Having eaten too much at the lovely meal, Papa and I dropped by Westside Mall, where I picked up a kurti and some bright yellow shoes.


Later, we dropped by Mumbai's historic Taj Mahal Hotel for some coffee with (a view and) Nitin Uncle and his friend Dr. Patil.


After Papa had been ridiculed enough and we'd enjoyed some refreshing beverages, I wanted to explore this unique building. Nitin Uncle arranged for me to go on a guided tour of the property (I didn't know they had such a thing!) and Viren and I were off. This excellently informed guide showed me a number of the hotel's highlights (click here to see my snaps). I wish Priya, the hotel enthusiast, could have been there!




Back home, we caught the tale end of Gaikwad Uncle's recent (Marathi) interview before I had a brief chat with Sonal.


I struggled with my camera for a while before being able to upload today's photographs and start this post. Thank goodness it finally worked!

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Today, we visited Sanjay Gandhi (Borivali) National Park. Who would have thought that one-third of Mumbai is virgin forest?!


We drove up to the entrance and were met by a park ranger, who led us to a log hut where we enjoyed some refreshments as he told us about the park's history.


I then requested that we go up close to the lake we had seen on our way in. We got there, and gawked at green algae galore!


Before leaving, Ratna Kaur G. and Ratnakar G. paused to pose for a picture with some Phalacrocoracidae (cormorants).


What a surprising and awesome adventure!

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We set out for Pune before sunrise today, first frozen by chilled showers and then warmed by delicious vegetarian tikki breakfast sandwiches. We arrived after a two-hour nap at Yashwantrao Chawan Academy of Development Administration (Yashada).

After a very quick cup of tea, we embarked on our first site visit, to Lexicon Management Institute. Their administration seeks to imbue students with values of honesty, love, service, and beyond, in addition to training them in management.


Papa was asked to give a speech in front of the students, during which he revealed the impact Gaikwad Uncle has had on his life. Then, Gaikwad Uncle shared his belief that changing the world must start with changing oneself. As we were leaving, the school's administration honored the three of us on stage.


We sped back to Yashada for three back-to-back one-hour meetings in Marathi, of which I understood hardly a third. The discussions covered slum sanitation and solid waste management in slums, so it was a pity that my attention span couldn't last long enough to fabricate possible translations in my Hindi-speaking head.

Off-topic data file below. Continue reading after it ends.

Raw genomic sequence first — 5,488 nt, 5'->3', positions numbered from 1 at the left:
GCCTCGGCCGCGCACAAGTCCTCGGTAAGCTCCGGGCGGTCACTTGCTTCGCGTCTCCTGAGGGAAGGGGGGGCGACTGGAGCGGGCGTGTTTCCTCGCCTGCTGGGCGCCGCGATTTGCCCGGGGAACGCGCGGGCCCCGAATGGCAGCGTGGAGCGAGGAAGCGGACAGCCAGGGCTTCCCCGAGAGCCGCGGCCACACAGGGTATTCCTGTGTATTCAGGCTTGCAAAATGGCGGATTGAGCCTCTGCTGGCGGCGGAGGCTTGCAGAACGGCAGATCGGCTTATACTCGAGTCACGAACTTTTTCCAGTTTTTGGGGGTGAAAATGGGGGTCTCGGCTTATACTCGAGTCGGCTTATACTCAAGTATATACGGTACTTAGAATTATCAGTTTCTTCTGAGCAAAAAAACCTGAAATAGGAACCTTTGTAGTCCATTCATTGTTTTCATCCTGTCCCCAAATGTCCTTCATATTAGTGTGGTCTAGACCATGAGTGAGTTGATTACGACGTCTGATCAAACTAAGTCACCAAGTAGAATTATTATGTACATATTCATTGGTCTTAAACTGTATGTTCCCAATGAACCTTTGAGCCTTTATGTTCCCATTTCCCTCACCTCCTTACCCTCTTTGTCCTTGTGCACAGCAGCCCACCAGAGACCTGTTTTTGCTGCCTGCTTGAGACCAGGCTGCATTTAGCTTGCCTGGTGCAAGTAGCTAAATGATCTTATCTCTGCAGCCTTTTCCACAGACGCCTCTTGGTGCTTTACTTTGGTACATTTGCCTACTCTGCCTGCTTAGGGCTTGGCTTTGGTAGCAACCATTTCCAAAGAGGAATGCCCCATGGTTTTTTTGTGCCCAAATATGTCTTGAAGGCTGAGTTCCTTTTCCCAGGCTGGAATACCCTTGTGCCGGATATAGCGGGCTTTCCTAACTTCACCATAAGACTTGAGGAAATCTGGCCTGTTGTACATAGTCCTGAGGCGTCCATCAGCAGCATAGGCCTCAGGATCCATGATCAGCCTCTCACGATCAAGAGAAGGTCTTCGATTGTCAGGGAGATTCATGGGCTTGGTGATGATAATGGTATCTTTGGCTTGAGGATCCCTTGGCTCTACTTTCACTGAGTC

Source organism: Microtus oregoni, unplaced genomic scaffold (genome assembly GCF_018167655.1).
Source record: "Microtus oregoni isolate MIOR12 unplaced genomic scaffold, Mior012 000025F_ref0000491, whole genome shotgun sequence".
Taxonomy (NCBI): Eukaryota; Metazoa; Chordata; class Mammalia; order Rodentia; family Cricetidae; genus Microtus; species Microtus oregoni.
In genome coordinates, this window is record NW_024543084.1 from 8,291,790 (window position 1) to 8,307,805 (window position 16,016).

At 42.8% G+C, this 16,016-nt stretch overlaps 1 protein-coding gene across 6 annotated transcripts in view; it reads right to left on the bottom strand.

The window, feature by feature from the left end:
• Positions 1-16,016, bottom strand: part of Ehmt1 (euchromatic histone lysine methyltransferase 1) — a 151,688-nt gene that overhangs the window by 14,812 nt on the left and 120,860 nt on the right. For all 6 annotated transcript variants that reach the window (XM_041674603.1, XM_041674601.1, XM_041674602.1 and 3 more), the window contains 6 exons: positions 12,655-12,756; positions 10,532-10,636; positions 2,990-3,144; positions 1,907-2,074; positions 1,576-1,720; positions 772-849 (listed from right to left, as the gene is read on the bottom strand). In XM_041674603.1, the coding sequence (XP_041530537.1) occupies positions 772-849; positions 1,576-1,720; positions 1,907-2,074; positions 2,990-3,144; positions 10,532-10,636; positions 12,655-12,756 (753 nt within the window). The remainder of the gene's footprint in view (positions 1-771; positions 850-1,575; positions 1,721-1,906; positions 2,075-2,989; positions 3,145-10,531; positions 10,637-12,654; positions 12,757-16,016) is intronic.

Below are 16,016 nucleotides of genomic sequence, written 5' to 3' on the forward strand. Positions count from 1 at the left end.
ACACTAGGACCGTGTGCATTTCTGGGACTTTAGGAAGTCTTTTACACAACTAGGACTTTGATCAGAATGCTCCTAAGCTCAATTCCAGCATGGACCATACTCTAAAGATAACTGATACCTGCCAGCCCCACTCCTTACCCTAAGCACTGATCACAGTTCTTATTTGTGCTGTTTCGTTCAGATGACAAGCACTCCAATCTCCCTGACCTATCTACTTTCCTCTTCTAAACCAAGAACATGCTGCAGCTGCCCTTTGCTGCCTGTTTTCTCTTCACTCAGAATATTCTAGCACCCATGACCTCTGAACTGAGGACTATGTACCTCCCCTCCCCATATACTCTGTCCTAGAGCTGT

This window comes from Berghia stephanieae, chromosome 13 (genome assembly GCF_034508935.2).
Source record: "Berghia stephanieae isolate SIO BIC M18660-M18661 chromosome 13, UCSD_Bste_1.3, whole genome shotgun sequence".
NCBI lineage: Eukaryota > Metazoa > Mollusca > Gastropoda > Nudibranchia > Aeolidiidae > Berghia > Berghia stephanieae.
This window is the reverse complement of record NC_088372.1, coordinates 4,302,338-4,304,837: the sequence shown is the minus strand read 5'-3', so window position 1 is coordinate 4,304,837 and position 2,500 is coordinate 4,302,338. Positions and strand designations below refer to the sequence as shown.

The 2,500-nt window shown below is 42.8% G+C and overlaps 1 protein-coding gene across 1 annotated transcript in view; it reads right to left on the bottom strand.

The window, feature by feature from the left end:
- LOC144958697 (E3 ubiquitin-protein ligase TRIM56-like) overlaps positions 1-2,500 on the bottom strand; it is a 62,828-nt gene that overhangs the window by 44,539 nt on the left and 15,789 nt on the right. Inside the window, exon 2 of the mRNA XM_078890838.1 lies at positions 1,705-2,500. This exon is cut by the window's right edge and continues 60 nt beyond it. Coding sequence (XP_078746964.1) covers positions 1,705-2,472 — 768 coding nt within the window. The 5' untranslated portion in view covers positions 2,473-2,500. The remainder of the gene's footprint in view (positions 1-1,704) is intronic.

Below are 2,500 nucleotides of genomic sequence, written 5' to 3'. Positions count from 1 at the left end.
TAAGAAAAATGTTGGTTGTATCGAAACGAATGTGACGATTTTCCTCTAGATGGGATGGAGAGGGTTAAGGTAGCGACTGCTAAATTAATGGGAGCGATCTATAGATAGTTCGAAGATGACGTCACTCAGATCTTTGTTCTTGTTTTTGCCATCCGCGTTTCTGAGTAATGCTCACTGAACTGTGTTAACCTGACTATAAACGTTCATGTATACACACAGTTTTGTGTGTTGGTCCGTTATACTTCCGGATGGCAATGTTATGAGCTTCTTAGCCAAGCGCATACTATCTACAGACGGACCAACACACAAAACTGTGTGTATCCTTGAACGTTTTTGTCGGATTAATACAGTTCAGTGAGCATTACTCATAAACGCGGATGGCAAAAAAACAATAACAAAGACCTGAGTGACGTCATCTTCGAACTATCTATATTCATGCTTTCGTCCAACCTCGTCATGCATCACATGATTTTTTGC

I was all too happy when we made our way to lunch at one of Atul Uncle's Marriots, the 500th to be constructed in the world! We enjoyed a traditional Rajasthani meal in snazzy surroundings -- Varsha Auntie and I caught up while Atul Uncle made fun of my bookworm-ish looks, never prying his attention away from his phone. :)


We then dropped by the Deshmukh residence, giving us a bit of time to chat with Uncle, Auntie, and Didi -- but not enough! I've friended the latter on Facebook and look forward to talking further and keeping in touch.


We were soon joined by Baralay Uncle, shortly followed by Dolly Bhua and Abhishek Bhaiya. So many splendid family members in one day! We had long promised to visit Dolly Bhua's new house, so we sauntered up the street and gaped at their lovely new home.


Upon entering the front gate, I was reunited with my best friend! I remember playing with this precious child four years ago and praying she would never forget me.

2007                                                                    2012

I've promised to return to Pune soon to give Riddhima tips on growing her hair out (irony). I've also now promised three families that I'll stay with them on my next visit to Pune -- guess I'll need at least three days. Yikes!

I tore myself away from some of my favorite people to return to the Marriott for the "real" reason we came to Pune -- a conference on business incubation. Gaikwad Uncle, the guest of honor, gave the opening address before we slipped out to once again hit the road.


We're now on our way back to Mumbai, and I can't wait to return here!

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This morning, Papa and I visited Dadar to pick up some kitchen utensils for Mama. On our way home, we dropped by Westside again and I grabbed some surprise gifts for a friend back home.


After lunch, we bid Papa "tout a l'heure" and I caught up with my girl Sonal at length before catching some Zs. 

 
I woke to yummy snacks and my sister. Though she ignored me and made me talk to her Certamen trophy at times, we finally got to chat for a good long time. I'm so proud of her Latin and running skillz. :)

I then settled in with The Power of Now, a life-changing book of which Gaikwad Uncle is a huge proponent. It is advised that the tome be read a few pages at a time, so I started to do just that.



As India beat Pakistan in a cricket match, Auntie and I watched Dance India Dance -- sorry for not being patriotic enough, but this show really impressed me!

I feel laziness starting to seep into my psyche, so I think my meditation course couldn't be better timed! Click here to see what my vastly different schedule will be like in two days' time.

I'm peacing out for tonight -- until tomorrow!

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Today started with a blood test. (All normal, but I'm supposed to eat more sugar -- I can certainly do that!)

After this, I read the next section of The Power of Now and a page of Ars Amatoria.